An organization’s firm understanding of their annual audit scope is fundamental to successful audit planning and the effectiveness of their overall Audit Management System. It’s essential for organizations to properly plan for resourcing and audit assignments by developing an audit plan, or an operative system that will sufficiently create and manage their list of annual audits.
Preparation is key to developing a successful audit plan, and both Internal and External audits are equally vital to maintaining a cohesive overall program.
How is Your Annual Audit Plan Determined?
The benchmark for creating, managing, and updating an audit program is an organization’s understanding of the inherent risk in each of their auditees. This risk-based approach is fundamental to creating a list of annual audits, and is typically employed to identify who to audit and when.
To determine risk, organizations must create a risk assessment for each of their suppliers and internal auditees by measuring them against relevant risk parameters and then rating their risk level appropriately.
After each auditee is properly evaluated, organizations can develop a schedule that specifies the audit frequency, whether it’s once a year, or every couple of years. By associating a risk rating with each auditee, organizations can more easily develop a comprehensive and prioritized annual list that will help keep their auditors organized and moving forward.
5 Key Considerations when Managing Your Audit Plan
While determining the audit list via a risk-based approach is an important preliminary step, there are many additional factors to consider, including:
- Audit type
- Audit location
- Planned duration
- Planned start and end dates
- Skilled Auditor availability
Since some audits will naturally take longer than others, it’s important to calculate the time it will take to complete each.
Another factor that organizations must account for is the case of “For Cause” audits, which will impact the overall audit list. Although unplanned, “For Cause” audits are high priority, and therefore need to be completed within the time frame of the audit plan.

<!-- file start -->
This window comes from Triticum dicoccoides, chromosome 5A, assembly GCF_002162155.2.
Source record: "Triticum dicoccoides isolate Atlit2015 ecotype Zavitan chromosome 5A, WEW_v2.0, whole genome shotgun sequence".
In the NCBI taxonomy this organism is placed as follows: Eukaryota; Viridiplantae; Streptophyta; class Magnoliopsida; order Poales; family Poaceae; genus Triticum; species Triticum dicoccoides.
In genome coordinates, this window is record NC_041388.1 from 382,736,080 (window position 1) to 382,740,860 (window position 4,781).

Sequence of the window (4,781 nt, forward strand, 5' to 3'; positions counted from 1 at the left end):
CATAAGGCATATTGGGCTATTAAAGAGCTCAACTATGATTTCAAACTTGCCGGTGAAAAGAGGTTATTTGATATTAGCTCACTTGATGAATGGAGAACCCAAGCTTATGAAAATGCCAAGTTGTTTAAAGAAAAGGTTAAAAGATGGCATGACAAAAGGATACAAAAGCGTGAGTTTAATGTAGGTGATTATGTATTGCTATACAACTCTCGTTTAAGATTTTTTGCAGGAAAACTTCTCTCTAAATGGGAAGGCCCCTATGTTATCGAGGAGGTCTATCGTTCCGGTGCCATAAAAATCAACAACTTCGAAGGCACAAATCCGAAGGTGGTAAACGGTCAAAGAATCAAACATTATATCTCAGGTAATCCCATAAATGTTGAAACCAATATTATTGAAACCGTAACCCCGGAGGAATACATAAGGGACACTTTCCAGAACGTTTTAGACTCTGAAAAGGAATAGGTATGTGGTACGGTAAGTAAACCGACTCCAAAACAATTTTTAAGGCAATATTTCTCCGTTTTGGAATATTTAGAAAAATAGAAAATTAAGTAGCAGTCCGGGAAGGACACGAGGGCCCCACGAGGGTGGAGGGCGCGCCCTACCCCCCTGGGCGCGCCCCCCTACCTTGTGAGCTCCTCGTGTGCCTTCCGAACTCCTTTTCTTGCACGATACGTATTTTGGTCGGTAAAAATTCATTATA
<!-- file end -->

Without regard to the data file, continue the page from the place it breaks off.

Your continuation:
Life science organizations involved in clinical operations, clinical trial audits, or site audits will have other factors to consider as well. In addition to the trial audit, these organizations will also need to take into account the number of investigator sites that correlate to the trial itself.
To complete all audits in a timely fashion, it’s imperative for organizations to match all factors up against their internal resources, locate any gaps, and then outsource to third party auditors as necessary. If time isn’t taken into consideration, the process can cause significant stress, burdening not only your internal auditing departments, but CAPA managers, compliance personnel, and response coordinators as well.
Maintaining Your Audit Plan
Flexibility is paramount for audit planning, and organizations must ensure that their audit lists can easily adapt to changing priorities. Auditors should take a proactive approach, anticipating changes before they arise, and preparing for the possibility that some audits may need to be postponed for another quarter, or potentially another year, if non-compliance issues surface with an unexpected auditee.
Since audits can be time-consuming, resource-intensive and burdensome, planning for the list each year is just as critical as other audit operations. By creating an effective annual program for the year, an auditing team will know where, when, and how to allocate resources properly.
Audit management takes proper planning and forecasting in order to make informed decisions and devise a sound strategy for the auditing process.
By leveraging a risk-based approach, calculating audit completion times, carefully maintaining an audit list, and remaining flexible to changing priorities, organizations can help ensure successful annual audit management and support continuous improvement across their entire landscape.